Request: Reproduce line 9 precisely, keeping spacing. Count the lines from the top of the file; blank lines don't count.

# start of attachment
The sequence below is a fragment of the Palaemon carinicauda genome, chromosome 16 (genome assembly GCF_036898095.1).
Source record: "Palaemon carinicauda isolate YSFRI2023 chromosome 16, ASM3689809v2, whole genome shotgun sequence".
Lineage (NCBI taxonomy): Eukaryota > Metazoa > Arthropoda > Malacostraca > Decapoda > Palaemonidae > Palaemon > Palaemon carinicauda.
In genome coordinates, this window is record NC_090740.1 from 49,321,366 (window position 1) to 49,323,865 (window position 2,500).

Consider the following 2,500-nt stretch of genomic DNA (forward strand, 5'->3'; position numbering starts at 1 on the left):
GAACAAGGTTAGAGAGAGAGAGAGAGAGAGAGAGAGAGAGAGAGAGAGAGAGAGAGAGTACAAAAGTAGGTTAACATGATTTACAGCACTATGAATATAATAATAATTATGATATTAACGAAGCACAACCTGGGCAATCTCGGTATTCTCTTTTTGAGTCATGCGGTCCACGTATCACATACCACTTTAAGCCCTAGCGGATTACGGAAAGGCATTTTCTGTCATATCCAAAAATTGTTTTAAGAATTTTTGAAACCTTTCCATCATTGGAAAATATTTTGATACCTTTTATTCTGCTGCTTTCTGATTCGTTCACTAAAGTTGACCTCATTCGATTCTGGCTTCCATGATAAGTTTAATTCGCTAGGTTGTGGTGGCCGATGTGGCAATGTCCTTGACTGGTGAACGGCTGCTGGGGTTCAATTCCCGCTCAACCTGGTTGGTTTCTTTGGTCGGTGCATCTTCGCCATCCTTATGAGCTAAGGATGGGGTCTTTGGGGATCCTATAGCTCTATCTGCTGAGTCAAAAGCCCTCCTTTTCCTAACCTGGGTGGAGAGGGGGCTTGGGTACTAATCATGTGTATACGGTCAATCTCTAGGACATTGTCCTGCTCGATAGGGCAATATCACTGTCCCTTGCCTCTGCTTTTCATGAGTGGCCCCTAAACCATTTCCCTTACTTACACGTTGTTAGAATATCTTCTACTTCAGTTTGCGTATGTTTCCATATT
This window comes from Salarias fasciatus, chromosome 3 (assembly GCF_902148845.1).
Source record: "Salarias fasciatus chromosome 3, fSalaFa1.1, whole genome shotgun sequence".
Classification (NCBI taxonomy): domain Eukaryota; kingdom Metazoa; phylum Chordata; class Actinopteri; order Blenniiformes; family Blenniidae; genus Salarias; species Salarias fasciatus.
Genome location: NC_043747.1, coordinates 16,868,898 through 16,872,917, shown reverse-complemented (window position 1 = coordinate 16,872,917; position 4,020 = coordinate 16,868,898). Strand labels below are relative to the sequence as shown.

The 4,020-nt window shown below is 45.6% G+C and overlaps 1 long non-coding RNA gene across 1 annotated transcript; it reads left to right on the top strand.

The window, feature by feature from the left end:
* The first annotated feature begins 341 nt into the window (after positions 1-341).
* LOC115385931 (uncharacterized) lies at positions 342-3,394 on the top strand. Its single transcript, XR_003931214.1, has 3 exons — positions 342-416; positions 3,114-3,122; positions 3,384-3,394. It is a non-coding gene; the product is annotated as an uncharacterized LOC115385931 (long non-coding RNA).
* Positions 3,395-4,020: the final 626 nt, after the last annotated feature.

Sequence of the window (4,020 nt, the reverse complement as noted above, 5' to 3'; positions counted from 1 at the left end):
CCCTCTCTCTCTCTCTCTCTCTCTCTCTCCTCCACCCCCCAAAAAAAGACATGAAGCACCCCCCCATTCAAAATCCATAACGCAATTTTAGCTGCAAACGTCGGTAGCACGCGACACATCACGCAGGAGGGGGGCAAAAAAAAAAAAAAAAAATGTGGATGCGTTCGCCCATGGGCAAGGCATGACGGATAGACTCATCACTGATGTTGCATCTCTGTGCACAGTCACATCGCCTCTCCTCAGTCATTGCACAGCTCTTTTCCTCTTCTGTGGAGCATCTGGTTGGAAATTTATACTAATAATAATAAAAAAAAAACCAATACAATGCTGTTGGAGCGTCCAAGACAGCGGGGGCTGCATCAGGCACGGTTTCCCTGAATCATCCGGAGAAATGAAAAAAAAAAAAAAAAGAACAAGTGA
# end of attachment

Classification (NCBI taxonomy): domain Eukaryota; kingdom Metazoa; phylum Chordata; class Actinopteri; order Blenniiformes; family Blenniidae; genus Salarias; species Salarias fasciatus.